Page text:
The menacing Titan Triggerfish

But we got out of the cone ok (it chased Nick for a bit, but mostly Paul played rodeo clown for us and we got away).  We continued on our dive, enjoying the swim-throughs (small underwater caves and overhanging reefs that you swim through).  Paul was leading, with Nick behind him, then Anna and then me bringing up the rear.  Paul went through a longish swim through, followed by Nick.  When Anna went, her spare mouthpiece snagged on a piece of coral, pulling it from her wetsuit.  She stopped to put it back in place – and when she looked up, Paul and Nick were gone.  I was behind her, just coming through the cave and I hadn’t seen them either.

We signed back and forth, trying to decide what to do.  There’s an established procedure for losing your dive buddy – you wait for 1 minute, then slowly ascend to the surface.  But we hadn’t lost our buddy – we lost everyone else.  I told Anna to stay put, then ventured out to the end of the next crevice to see if I could see them anywhere.  From there, I could see that they had either turned right or left, but I couldn’t be sure which.  I motioned for Anna to join me – they’d definitely had to come that direction, so we could safely move up that far.  She was hesitant, but I insisted.  This is one of the times I wish we could speak underwater – it turns out she was correctly hesitant, but for a reason I hadn’t considered.

Apparently, where I was hanging out was directly over a triggerfish nesting area.  I had just convinced Anna to join me in waiting for Paul to return when we spotted it – or it spotted us.  3 feet doesn’t sound that big, maybe, but when you’re underwater a 3 ft. fish with visibly large teeth is terrifying.  And this one was set on attacking me.  It never did go after Anna – she hadn’t made it all the way into the cone and turned around as soon as she saw it.  But it went after me with a vengeance.  I tried my best to mimic Paul – keeping my fins locked in front of me, blocking the devil fish from getting to my head – and not to panic.  I wasn’t doing such a great job of that.  I forgot that when you swim backwards – a necessity, since I had to keep my fins up to block the fish – you ascend.  I should have been letting air out to keep myself moving down and out of the cone.  But I was freaking out and much more concerned with the fish than with my buoyancy issues.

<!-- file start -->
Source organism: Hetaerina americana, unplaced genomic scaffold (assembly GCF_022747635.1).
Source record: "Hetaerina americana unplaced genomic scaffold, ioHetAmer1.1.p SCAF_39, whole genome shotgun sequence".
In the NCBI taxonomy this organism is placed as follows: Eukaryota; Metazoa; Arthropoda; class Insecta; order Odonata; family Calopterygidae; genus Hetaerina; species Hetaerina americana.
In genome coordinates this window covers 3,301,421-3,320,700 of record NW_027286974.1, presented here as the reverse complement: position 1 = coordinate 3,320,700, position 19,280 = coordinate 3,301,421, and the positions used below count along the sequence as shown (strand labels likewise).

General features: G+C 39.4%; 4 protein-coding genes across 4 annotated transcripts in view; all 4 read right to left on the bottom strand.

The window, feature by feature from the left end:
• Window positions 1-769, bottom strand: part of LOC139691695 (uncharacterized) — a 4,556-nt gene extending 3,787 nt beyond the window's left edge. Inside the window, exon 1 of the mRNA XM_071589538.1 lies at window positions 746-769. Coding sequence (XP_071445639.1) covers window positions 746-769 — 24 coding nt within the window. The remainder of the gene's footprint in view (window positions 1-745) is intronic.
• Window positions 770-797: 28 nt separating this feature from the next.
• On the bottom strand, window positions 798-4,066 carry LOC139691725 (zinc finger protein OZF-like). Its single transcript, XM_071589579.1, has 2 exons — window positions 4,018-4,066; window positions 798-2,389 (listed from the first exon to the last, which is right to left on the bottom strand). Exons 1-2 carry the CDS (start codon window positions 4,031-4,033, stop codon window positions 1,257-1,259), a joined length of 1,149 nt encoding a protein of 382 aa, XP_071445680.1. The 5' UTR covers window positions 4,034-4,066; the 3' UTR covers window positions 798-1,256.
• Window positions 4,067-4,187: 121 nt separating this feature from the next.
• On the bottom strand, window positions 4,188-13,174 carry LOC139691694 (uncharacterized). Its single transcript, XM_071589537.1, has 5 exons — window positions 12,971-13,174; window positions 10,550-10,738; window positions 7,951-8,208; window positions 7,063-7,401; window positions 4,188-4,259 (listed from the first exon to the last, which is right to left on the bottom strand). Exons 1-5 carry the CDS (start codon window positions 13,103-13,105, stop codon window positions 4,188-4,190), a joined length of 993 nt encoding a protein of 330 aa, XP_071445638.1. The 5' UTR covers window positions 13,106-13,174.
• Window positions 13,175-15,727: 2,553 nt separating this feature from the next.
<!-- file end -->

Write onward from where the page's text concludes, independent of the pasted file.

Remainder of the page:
Intellectually, I knew that I should be moving down – I skipped the safety stop and was probably ascending too fast, but I’m a land based mammal and the surface is certainly where I feel most comfortable.  So when I ended up there, I was secretly thrilled.  Until I looked down and saw the triggerfish below me.  But at the surface, I could no longer see it.  Once my head broke the surface, it disappeared.  On the plus side, I could see Paul.

Anna had surfaced as well, staying well clear of my battle with the fish.  The fish was circling me below the water, but had stopped attacking once I broke the surface.  So I ignored it and tried talking to Anna.  We were only halfway through the dive and could now see Paul – though descending to him would involve going back through the “Cone of Death” (probably exaggerating the danger).  She considered swimming over to Paul on the surface, hopefully getting out of the cone and then descending….and then she looked down and saw the triggerfish was now circling just below her and she panicked.  I mean – she FREAKED OUT!  She started swimming like mad for the boat.  I yelled at her, trying to get her to calm down…nope.  She made a mad dash for the boat, got there and was up and in before I could catch her.  Only then did she calm down.